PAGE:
RNA was extracted from cells using the Nucleospin RNA II kit (Macherey-Nagel, Düren, Germany). Reverse transcription was performed with M-MLV reverse transcriptase (Promega, Mannheim, Germany), as recommended by the supplier. PCR was carried out in an Eppendorf Mastercycler with GoTaq (Promega, Mannheim, Germany). Primer pairs (5'-3' gccggctgtc ctgccgctgc/tta cagtaaggctatcttattag) were used to amplify a 402 bp C-terminal fragment of mcl-1 (MCL1S) and a 640 bp fragment (MCL1L). The difference between MCL1S and MCL1L is generated by alternative splicing within this region . PCR cycling was performed after a 5 min initiation at 94°C with 26-28 cycles of 1 min at 94°C, 1 min at 57°C, and 2 min at 72°C, followed by a 5 min extension at 72°C.
Cells were collected by centrifugation at 750 g for 5 min, washed once with PBS (pH 7.4), and resuspended in five volumes of buffer A (250 mM sucrose, 20 mM HEPES, 10 mM KCl, 1.5 mM MgCl2, 1 mM EDTA, 1 mM EGTA, 1 mM dithiothreitol, 0.1 mM pefabloc, pH 7.5) as described . The cells were homogenized in a 2-ml glass Dounce homogenizer (VWR, Darmstadt, Germany) using the loose fit pestle for 4 strokes and the tight fit pestle for an additional 10 strokes. The homogenates were centrifuged at 750 g for 10 min at 4°C to remove the nuclei. Supernatants were centrifuged at 10,000 g for 15 min at 4°C. The crude mitochondrial pellet fractions were dissolved in Western blot sample buffer, and the supernatants were mixed with 2× sample buffer. For caspase cleavage analysis, enriched mitochondria were resuspended in 20 μl of buffer A and incubated for 1 h with 1 unit of recombinant human caspase 3 or caspase 8 (Millipore, Schwalbach, Germany).
Nelfinavir induces apoptosis in human leukemia cells at concentrations that have limited effects on normal bone marrow cells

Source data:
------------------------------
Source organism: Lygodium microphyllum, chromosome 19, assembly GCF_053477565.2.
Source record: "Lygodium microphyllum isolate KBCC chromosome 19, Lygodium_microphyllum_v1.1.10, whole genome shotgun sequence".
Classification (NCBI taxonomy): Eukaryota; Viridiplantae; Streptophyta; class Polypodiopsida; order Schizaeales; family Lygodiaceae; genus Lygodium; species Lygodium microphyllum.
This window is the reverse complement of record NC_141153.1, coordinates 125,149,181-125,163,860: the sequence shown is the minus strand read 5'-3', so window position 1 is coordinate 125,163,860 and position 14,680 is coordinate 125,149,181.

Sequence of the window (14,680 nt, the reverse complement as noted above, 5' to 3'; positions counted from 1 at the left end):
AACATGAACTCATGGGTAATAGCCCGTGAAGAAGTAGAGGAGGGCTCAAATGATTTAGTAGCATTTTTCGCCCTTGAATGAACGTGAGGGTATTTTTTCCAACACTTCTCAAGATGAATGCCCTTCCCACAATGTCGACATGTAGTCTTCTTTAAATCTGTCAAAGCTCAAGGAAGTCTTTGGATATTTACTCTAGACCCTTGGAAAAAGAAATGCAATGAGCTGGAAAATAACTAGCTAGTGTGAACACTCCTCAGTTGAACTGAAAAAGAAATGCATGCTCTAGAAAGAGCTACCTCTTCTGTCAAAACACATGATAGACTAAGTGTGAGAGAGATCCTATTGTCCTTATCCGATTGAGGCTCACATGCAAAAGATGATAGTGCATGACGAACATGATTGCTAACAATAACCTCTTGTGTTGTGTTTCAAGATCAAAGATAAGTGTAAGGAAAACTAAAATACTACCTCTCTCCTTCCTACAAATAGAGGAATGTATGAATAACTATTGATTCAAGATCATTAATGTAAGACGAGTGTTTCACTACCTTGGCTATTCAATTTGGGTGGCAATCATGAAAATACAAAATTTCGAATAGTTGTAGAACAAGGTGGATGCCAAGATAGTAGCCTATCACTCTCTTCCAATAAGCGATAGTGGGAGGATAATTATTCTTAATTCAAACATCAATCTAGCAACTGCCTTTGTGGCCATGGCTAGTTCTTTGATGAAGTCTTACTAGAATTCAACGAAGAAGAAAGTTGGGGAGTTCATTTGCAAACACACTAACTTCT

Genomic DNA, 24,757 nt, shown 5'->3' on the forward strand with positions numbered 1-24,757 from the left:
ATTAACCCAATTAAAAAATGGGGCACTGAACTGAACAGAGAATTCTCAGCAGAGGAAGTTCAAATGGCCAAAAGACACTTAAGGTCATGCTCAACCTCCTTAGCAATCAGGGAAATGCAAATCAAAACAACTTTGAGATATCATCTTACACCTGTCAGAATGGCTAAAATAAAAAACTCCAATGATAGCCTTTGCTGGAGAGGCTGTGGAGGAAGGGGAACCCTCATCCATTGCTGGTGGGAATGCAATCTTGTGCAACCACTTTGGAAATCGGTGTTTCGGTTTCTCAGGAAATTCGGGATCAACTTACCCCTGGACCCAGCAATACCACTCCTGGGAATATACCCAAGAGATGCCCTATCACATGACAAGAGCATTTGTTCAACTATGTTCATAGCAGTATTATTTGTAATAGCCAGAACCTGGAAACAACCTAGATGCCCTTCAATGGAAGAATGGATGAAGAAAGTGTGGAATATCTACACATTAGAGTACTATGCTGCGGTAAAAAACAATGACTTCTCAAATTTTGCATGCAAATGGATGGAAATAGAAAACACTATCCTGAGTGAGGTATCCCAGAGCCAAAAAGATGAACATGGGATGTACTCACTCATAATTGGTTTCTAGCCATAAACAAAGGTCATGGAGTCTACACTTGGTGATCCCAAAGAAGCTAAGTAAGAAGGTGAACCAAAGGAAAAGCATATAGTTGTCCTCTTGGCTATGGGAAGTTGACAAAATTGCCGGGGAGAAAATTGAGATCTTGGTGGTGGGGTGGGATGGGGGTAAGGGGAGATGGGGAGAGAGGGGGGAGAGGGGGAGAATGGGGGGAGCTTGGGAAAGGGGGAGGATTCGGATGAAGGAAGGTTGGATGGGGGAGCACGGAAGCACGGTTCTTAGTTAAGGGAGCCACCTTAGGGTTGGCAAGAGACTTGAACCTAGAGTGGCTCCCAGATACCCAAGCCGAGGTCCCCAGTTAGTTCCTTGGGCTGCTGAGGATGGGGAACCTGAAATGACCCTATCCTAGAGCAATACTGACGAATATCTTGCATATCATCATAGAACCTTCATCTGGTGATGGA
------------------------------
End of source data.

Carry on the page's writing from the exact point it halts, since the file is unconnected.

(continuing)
The human leukemia cell lines HL60 (promyelocytic leukemia), IM9 (EBV-transformed B-lymphoblastoid cell line) and Jurkat (T cell leukemia) were incubated with nelfinavir at concentrations between 0 and 10 μg/ml. Cell survival was then analyzed by a chemiluminescent ATP assay (Fig. 1). At concentrations between 4 and 10 μg/ml, nelfinavir induced cell death in all three leukemia cells tested, showing an ED50 (effective dose that reduces ATP activity by 50%) of 5.6-7 μg/ml and an ED90 of 9-10 μg/ml, depending on the cell line tested (Table 1). In human bone marrow cells (BMC) tested ex vivo under the same conditions, 10 μg/ml nelfinavir had only a slight effect on cell survival. However, BMC were not completely unaffected by nelfinavir, and higher nelfinavir concentrations (Table 1) were indeed able to induce BMC cell death. In leukemia cells treated with 8 μg/ml nelfinavir, phase contrast microscopy revealed extensive intracellular vacuole formation (Fig. 1), which was absent in BMC treated with the same nelfinavir concentration. To analyze the nature of nelfinavir-mediated cell death, a propidium iodide permeability (PI) and annexin binding assay was performed. FACScan analysis showed that a concentration of 8 μg/ml nelfinavir induced a significant increase in the number of apoptotic (annexin-positive) and necrotic or dead (PI-permeable) leukemia cells (Fig. 1), but had no detectable effects on the morphology or apoptosis of the rather heterogeneous BMC cell population (Fig. 1).